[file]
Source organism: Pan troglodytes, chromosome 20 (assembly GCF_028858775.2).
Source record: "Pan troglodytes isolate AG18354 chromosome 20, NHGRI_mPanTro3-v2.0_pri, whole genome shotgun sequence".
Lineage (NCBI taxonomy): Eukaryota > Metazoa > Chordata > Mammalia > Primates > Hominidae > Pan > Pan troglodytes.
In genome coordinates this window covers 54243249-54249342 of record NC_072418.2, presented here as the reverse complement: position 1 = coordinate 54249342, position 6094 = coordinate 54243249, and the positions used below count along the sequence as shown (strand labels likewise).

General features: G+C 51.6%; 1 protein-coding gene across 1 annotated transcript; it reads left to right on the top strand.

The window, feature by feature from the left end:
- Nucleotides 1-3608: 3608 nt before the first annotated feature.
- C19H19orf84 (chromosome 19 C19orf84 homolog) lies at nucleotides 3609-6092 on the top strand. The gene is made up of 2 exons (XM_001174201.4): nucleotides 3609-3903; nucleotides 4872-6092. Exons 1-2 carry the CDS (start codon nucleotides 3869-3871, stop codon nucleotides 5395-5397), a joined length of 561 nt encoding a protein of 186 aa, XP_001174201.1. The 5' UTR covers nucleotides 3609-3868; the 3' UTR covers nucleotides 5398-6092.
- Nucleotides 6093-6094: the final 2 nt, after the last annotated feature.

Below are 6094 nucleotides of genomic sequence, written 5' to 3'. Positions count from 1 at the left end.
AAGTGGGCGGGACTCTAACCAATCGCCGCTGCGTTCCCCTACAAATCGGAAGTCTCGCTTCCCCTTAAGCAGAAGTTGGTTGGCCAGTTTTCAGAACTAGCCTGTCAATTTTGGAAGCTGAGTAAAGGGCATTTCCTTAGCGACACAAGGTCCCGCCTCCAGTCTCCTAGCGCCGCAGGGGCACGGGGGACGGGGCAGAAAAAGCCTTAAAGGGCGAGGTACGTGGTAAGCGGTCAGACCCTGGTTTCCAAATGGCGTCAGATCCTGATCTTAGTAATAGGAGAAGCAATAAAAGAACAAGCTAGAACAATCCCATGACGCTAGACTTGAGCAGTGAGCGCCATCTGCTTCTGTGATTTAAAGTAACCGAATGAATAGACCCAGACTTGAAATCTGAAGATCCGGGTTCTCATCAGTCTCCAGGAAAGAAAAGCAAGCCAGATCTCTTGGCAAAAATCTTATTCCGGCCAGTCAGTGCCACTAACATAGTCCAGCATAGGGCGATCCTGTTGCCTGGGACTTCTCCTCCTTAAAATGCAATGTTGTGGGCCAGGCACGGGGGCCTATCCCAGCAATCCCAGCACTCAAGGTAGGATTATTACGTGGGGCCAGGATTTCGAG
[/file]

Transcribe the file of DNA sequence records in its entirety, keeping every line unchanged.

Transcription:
Source organism: Pan troglodytes, chromosome 20 (assembly GCF_028858775.2).
Source record: "Pan troglodytes isolate AG18354 chromosome 20, NHGRI_mPanTro3-v2.0_pri, whole genome shotgun sequence".
Lineage (NCBI taxonomy): Eukaryota > Metazoa > Chordata > Mammalia > Primates > Hominidae > Pan > Pan troglodytes.
In genome coordinates this window covers 54243249-54249342 of record NC_072418.2, presented here as the reverse complement: position 1 = coordinate 54249342, position 6094 = coordinate 54243249, and the positions used below count along the sequence as shown (strand labels likewise).

General features: G+C 51.6%; 1 protein-coding gene across 1 annotated transcript; it reads left to right on the top strand.

The window, feature by feature from the left end:
- Nucleotides 1-3608: 3608 nt before the first annotated feature.
- C19H19orf84 (chromosome 19 C19orf84 homolog) lies at nucleotides 3609-6092 on the top strand. The gene is made up of 2 exons (XM_001174201.4): nucleotides 3609-3903; nucleotides 4872-6092. Exons 1-2 carry the CDS (start codon nucleotides 3869-3871, stop codon nucleotides 5395-5397), a joined length of 561 nt encoding a protein of 186 aa, XP_001174201.1. The 5' UTR covers nucleotides 3609-3868; the 3' UTR covers nucleotides 5398-6092.
- Nucleotides 6093-6094: the final 2 nt, after the last annotated feature.

Below are 6094 nucleotides of genomic sequence, written 5' to 3'. Positions count from 1 at the left end.
AAGTGGGCGGGACTCTAACCAATCGCCGCTGCGTTCCCCTACAAATCGGAAGTCTCGCTTCCCCTTAAGCAGAAGTTGGTTGGCCAGTTTTCAGAACTAGCCTGTCAATTTTGGAAGCTGAGTAAAGGGCATTTCCTTAGCGACACAAGGTCCCGCCTCCAGTCTCCTAGCGCCGCAGGGGCACGGGGGACGGGGCAGAAAAAGCCTTAAAGGGCGAGGTACGTGGTAAGCGGTCAGACCCTGGTTTCCAAATGGCGTCAGATCCTGATCTTAGTAATAGGAGAAGCAATAAAAGAACAAGCTAGAACAATCCCATGACGCTAGACTTGAGCAGTGAGCGCCATCTGCTTCTGTGATTTAAAGTAACCGAATGAATAGACCCAGACTTGAAATCTGAAGATCCGGGTTCTCATCAGTCTCCAGGAAAGAAAAGCAAGCCAGATCTCTTGGCAAAAATCTTATTCCGGCCAGTCAGTGCCACTAACATAGTCCAGCATAGGGCGATCCTGTTGCCTGGGACTTCTCCTCCTTAAAATGCAATGTTGTGGGCCAGGCACGGGGGCCTATCCCAGCAATCCCAGCACTCAAGGTAGGATTATTACGTGGGGCCAGGATTTCGAG